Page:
Keep in mind, I raise bees in the backyard, and also am a huge supporter of Monarch butterfly revival, so I plant a garden that is compatible to all three of us: bees, butterflies and me!

Zinnia is a huge fan with all three of us and so easy to grow. I have Tudor for the tall and also planted shorter varieties like double white double cherry. All the good guys like Heliotrope, Impatiens, Four O’clock, salvia, more perennials like Monarda Last fall, I collected milk week and put it in a jar in the garage over the winter. I put raw sand in the jar this spring and shook it up. This removed the seed from the cotton and scarifying the seed. Great germination.

Do you know that monarch caterpillars only eat milkweed? I am planting a lot. And the rest are all our favorite vegetables, which I am anxious to enjoy.

But first the soil: I have been following a site that endorses the hydrophilic properties of diapers to improve basic things, like potting soil! I admit I was embarrassed to buy Depends at the store, so I ordered a case on Amazon. When it arrived, I was so happy and that is when the family decided they had errands to run. I raced to the garage with a utility knife and cut open all the ‘nappies’ and put the stuffing into my Homer (Home Depot bucket if you are new to the planet).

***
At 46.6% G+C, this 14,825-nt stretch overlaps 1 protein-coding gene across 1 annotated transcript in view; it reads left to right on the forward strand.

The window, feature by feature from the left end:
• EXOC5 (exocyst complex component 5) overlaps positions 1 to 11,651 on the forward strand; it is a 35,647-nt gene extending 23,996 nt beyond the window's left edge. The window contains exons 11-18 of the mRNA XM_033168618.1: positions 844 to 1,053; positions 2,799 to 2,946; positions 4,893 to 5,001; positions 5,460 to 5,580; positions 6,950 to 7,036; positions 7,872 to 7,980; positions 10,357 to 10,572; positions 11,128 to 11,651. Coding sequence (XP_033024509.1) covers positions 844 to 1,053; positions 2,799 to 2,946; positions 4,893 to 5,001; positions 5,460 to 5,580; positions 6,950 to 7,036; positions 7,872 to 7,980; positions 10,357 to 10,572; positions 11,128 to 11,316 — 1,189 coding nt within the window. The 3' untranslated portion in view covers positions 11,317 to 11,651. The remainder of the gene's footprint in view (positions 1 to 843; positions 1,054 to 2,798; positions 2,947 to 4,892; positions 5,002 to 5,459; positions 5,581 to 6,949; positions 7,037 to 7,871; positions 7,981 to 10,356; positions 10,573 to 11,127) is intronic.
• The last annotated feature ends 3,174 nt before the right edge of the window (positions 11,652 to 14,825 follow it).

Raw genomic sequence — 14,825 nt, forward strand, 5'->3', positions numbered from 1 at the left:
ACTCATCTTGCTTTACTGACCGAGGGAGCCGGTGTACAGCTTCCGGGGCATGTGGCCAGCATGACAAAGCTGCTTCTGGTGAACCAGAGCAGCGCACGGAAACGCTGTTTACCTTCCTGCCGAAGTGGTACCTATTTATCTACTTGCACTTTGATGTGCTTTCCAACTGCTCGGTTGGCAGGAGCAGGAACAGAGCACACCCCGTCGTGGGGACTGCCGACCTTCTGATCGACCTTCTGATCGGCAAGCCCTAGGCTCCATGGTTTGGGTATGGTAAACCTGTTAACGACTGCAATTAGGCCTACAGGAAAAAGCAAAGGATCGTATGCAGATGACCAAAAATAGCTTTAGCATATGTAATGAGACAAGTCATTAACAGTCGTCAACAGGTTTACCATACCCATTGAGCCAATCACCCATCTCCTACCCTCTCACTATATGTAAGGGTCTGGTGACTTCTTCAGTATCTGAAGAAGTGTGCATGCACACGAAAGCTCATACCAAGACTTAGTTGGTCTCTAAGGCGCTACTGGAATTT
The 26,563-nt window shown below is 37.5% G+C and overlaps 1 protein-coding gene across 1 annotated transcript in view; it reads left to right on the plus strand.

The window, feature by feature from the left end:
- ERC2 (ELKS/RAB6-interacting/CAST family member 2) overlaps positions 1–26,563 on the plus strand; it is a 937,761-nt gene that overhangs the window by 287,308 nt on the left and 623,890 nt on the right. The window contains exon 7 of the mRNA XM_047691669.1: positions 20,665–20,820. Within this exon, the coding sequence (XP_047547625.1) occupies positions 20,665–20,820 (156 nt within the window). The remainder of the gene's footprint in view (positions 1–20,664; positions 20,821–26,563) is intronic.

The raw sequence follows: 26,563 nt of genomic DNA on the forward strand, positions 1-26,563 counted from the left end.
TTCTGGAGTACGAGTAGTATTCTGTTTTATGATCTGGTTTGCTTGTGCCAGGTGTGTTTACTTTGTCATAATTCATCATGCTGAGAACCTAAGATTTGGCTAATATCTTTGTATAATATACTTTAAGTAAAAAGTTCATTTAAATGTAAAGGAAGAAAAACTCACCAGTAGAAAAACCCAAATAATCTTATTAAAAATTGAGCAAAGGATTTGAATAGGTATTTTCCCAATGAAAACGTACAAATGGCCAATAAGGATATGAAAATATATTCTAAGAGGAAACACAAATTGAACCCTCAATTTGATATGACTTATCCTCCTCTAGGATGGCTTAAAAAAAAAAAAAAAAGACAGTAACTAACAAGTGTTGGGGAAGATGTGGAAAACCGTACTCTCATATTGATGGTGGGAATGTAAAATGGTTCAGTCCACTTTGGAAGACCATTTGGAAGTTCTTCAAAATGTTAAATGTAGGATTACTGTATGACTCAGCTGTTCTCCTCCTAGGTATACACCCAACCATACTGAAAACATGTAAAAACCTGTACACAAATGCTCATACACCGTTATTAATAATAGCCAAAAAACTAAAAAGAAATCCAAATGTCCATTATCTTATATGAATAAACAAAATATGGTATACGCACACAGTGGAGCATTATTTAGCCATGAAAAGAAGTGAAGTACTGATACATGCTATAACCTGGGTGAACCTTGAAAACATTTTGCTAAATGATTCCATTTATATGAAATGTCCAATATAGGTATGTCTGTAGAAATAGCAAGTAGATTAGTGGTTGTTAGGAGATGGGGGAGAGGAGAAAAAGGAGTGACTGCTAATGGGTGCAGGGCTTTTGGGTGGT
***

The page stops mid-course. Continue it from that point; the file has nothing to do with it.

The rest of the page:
From there, my trusty cordless drill hooked up to my paint mixer and the stuffing turned to fuzz. My soil selection is a good potting soil in a bag but avoid the soils with coconut and other additives. I tried them, fruit flies love it. Add a slow release fertilizer.

I went to Gerten’s, a local garden center, but you can use Osmocote. Three bags of potting soil, 3 pounds of slow-release fertilizer, 1 case of diaper stuffing and hit it with the paint mixer. Voila! Best soil mix ever. The diaper mix holds 400 times its weight in water; the fertilizer will be there for the roots when it’s needed.

Spring Gardening: Tips from the Botanist